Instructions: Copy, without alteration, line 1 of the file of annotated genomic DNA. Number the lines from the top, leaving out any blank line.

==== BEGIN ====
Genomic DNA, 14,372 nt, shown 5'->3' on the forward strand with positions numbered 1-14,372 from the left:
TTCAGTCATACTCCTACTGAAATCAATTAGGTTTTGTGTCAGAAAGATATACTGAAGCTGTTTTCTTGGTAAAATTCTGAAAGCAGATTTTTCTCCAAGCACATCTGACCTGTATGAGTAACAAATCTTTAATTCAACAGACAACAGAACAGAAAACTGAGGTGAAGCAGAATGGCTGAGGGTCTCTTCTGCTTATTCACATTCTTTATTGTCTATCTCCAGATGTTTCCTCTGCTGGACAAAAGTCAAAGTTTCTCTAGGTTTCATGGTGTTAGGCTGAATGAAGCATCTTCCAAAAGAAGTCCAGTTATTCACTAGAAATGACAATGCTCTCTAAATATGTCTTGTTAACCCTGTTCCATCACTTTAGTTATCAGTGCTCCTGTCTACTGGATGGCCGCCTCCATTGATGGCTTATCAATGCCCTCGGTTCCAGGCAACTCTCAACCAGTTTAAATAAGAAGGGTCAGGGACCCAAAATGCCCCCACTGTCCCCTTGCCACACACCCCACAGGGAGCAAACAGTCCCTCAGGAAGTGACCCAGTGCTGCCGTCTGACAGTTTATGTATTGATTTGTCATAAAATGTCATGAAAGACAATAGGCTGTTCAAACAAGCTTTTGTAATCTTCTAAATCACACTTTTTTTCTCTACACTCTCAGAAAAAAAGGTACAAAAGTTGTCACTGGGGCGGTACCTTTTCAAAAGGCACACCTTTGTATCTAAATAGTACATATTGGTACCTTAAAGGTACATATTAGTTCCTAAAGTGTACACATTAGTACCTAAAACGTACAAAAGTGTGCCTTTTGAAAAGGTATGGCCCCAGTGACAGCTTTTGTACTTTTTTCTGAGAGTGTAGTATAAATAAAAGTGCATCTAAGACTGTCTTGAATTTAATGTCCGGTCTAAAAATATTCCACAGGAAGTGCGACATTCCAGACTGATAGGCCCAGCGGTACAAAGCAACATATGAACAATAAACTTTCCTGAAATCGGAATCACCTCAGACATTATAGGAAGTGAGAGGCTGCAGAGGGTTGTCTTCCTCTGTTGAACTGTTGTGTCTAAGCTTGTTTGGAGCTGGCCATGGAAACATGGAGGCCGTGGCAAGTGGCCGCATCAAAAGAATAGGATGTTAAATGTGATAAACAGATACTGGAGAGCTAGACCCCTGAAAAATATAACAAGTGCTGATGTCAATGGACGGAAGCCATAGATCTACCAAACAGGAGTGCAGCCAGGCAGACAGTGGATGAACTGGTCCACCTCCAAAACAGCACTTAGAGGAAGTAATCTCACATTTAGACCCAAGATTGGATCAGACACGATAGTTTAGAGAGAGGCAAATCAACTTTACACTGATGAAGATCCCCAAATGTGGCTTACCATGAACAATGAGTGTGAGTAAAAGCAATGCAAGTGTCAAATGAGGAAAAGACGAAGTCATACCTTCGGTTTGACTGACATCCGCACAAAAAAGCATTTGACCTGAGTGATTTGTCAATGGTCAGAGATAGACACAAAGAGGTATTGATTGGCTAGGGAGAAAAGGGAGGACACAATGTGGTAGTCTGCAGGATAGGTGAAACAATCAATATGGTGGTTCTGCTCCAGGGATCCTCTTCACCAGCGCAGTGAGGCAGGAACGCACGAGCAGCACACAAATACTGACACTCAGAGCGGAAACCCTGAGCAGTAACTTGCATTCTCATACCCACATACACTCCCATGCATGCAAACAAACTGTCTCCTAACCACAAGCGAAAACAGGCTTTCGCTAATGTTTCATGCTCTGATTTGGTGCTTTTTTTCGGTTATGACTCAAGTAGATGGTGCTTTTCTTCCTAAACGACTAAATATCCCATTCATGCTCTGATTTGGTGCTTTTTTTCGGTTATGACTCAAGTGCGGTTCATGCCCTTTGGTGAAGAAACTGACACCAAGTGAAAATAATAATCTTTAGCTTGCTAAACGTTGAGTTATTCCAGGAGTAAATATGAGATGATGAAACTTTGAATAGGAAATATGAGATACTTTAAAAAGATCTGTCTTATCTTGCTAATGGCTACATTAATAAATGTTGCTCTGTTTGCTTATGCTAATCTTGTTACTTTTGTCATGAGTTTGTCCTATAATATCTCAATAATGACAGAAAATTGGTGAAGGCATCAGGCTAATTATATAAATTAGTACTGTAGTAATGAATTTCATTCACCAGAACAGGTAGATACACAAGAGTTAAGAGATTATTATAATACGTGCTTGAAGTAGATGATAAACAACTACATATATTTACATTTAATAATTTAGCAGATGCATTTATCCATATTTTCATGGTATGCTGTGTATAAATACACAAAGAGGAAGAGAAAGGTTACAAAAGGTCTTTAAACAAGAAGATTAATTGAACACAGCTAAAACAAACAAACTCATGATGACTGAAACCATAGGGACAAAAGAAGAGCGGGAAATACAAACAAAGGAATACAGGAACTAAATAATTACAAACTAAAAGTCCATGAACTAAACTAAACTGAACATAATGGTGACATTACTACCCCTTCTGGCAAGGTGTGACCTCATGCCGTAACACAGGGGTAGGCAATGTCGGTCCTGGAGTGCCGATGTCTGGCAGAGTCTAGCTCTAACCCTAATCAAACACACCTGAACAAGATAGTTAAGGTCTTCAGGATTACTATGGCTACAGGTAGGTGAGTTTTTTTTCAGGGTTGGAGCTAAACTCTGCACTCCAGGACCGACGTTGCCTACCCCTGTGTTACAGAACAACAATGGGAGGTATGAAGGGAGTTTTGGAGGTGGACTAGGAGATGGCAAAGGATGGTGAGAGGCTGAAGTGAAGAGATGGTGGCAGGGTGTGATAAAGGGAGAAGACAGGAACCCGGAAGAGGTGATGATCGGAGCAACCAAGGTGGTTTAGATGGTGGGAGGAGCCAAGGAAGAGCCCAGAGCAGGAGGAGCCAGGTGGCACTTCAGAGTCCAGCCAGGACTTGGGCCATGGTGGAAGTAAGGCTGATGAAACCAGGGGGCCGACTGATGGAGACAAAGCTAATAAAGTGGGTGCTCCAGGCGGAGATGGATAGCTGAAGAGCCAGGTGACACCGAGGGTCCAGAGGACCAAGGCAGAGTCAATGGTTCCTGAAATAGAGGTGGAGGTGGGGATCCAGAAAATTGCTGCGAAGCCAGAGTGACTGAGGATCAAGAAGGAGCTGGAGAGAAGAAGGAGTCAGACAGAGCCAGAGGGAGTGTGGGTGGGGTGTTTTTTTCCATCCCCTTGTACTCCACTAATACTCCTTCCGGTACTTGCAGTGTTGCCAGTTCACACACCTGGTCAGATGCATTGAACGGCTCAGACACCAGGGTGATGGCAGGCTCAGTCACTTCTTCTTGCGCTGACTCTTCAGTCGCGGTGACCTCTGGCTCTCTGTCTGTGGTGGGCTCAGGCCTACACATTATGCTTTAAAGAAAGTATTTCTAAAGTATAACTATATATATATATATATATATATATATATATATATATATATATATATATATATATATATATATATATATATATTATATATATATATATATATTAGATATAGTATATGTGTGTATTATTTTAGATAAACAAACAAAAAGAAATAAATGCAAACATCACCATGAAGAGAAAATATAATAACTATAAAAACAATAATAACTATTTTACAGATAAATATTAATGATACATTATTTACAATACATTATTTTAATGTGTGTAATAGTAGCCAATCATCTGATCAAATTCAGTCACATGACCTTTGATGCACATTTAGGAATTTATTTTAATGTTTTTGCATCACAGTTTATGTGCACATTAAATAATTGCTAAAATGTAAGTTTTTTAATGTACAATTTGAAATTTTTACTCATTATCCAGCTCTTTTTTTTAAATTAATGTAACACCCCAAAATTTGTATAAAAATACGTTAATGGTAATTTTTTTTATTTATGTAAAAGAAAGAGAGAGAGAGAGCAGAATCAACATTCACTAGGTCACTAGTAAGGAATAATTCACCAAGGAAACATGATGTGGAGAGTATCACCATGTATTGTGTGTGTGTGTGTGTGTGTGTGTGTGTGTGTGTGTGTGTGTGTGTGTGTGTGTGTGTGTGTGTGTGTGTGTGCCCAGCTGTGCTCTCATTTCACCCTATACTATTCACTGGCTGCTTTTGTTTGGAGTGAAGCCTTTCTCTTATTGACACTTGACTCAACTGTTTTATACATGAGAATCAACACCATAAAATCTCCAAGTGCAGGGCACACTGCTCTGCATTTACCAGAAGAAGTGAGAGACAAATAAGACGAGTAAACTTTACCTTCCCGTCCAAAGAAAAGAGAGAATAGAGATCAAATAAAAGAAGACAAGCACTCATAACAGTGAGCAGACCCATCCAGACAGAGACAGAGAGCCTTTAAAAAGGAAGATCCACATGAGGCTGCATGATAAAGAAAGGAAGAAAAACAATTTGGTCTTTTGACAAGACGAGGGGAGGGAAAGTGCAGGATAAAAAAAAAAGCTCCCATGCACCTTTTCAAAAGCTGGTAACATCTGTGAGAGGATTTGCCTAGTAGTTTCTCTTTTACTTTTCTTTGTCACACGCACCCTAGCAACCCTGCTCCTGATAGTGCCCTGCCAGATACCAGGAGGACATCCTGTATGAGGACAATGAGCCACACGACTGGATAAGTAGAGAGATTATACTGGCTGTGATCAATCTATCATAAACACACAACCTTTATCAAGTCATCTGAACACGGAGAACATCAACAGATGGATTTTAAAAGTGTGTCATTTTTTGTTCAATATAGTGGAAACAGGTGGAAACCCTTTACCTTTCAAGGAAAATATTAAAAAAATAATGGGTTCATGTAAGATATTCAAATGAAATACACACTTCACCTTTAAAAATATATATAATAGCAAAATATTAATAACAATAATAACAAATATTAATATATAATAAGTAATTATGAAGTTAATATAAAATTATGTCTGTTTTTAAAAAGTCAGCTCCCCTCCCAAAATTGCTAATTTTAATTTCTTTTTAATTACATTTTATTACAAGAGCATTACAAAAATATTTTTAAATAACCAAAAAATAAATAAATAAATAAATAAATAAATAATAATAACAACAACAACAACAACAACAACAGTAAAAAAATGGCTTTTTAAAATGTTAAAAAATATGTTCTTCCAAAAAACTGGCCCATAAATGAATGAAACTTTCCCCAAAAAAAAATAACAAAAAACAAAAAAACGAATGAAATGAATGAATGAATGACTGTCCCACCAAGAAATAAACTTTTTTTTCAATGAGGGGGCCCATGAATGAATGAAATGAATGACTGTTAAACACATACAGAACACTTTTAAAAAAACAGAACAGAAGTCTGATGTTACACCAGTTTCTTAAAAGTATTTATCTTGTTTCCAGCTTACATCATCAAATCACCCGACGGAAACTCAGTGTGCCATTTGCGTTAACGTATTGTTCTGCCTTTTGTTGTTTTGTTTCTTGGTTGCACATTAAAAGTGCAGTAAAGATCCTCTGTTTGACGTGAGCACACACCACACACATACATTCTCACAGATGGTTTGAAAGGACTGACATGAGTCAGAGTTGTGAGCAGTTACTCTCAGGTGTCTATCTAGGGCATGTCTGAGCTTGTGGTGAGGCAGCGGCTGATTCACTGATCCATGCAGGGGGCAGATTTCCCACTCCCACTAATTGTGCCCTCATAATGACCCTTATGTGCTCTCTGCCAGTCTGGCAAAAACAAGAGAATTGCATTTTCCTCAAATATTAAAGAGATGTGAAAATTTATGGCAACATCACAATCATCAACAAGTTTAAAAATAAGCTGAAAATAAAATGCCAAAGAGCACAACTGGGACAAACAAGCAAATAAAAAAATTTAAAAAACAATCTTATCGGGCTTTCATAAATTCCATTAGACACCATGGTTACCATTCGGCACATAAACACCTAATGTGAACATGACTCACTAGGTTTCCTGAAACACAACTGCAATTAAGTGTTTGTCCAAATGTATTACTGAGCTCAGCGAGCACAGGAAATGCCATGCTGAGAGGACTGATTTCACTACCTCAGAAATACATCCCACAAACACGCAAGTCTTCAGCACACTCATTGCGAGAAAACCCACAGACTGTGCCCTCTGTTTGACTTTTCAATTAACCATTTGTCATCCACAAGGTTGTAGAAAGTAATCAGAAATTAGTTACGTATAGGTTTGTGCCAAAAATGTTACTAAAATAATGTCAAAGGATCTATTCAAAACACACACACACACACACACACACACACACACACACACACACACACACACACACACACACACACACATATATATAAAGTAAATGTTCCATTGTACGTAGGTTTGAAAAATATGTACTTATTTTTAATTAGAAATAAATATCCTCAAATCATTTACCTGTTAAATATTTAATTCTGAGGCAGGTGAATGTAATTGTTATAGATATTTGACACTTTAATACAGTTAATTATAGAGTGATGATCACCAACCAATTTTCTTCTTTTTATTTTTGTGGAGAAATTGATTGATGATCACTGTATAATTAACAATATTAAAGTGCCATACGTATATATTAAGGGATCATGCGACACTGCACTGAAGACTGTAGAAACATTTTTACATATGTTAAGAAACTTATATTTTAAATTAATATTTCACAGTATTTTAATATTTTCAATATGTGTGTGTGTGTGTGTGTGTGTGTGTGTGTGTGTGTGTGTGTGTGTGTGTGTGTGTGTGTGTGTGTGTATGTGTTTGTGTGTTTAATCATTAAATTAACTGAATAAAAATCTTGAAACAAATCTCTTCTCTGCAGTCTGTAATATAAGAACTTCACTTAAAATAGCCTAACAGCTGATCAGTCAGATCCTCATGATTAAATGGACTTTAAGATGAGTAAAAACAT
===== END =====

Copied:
Genomic DNA, 14,372 nt, shown 5'->3' on the forward strand with positions numbered 1-14,372 from the left: